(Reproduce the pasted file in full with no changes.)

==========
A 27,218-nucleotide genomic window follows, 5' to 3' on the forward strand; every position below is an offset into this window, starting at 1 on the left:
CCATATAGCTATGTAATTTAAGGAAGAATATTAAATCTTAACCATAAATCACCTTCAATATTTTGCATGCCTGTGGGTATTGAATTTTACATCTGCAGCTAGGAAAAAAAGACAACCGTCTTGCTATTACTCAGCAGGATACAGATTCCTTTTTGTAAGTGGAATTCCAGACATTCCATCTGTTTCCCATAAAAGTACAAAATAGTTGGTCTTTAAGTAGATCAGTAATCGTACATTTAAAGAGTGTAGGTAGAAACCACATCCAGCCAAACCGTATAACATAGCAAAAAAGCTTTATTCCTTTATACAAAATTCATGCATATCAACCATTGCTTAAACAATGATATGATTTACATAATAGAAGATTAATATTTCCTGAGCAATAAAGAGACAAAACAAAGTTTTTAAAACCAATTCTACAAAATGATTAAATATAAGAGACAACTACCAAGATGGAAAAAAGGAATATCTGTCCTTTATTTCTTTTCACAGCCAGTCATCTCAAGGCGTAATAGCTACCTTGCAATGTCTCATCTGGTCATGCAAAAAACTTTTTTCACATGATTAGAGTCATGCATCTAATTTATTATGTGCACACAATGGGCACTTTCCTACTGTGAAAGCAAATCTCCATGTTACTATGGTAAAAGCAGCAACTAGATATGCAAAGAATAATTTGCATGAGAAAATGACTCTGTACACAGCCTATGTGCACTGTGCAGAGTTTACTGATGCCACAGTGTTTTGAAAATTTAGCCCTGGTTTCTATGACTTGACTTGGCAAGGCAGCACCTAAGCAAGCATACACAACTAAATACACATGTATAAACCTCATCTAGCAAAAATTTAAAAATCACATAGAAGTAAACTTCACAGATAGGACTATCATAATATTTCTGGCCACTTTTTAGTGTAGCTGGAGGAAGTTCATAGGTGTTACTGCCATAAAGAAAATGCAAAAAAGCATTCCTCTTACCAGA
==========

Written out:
A 27,218-nucleotide genomic window follows, 5' to 3' on the forward strand; every position below is an offset into this window, starting at 1 on the left:
CCATATAGCTATGTAATTTAAGGAAGAATATTAAATCTTAACCATAAATCACCTTCAATATTTTGCATGCCTGTGGGTATTGAATTTTACATCTGCAGCTAGGAAAAAAAGACAACCGTCTTGCTATTACTCAGCAGGATACAGATTCCTTTTTGTAAGTGGAATTCCAGACATTCCATCTGTTTCCCATAAAAGTACAAAATAGTTGGTCTTTAAGTAGATCAGTAATCGTACATTTAAAGAGTGTAGGTAGAAACCACATCCAGCCAAACCGTATAACATAGCAAAAAAGCTTTATTCCTTTATACAAAATTCATGCATATCAACCATTGCTTAAACAATGATATGATTTACATAATAGAAGATTAATATTTCCTGAGCAATAAAGAGACAAAACAAAGTTTTTAAAACCAATTCTACAAAATGATTAAATATAAGAGACAACTACCAAGATGGAAAAAAGGAATATCTGTCCTTTATTTCTTTTCACAGCCAGTCATCTCAAGGCGTAATAGCTACCTTGCAATGTCTCATCTGGTCATGCAAAAAACTTTTTTCACATGATTAGAGTCATGCATCTAATTTATTATGTGCACACAATGGGCACTTTCCTACTGTGAAAGCAAATCTCCATGTTACTATGGTAAAAGCAGCAACTAGATATGCAAAGAATAATTTGCATGAGAAAATGACTCTGTACACAGCCTATGTGCACTGTGCAGAGTTTACTGATGCCACAGTGTTTTGAAAATTTAGCCCTGGTTTCTATGACTTGACTTGGCAAGGCAGCACCTAAGCAAGCATACACAACTAAATACACATGTATAAACCTCATCTAGCAAAAATTTAAAAATCACATAGAAGTAAACTTCACAGATAGGACTATCATAATATTTCTGGCCACTTTTTAGTGTAGCTGGAGGAAGTTCATAGGTGTTACTGCCATAAAGAAAATGCAAAAAAGCATTCCTCTTACCAGA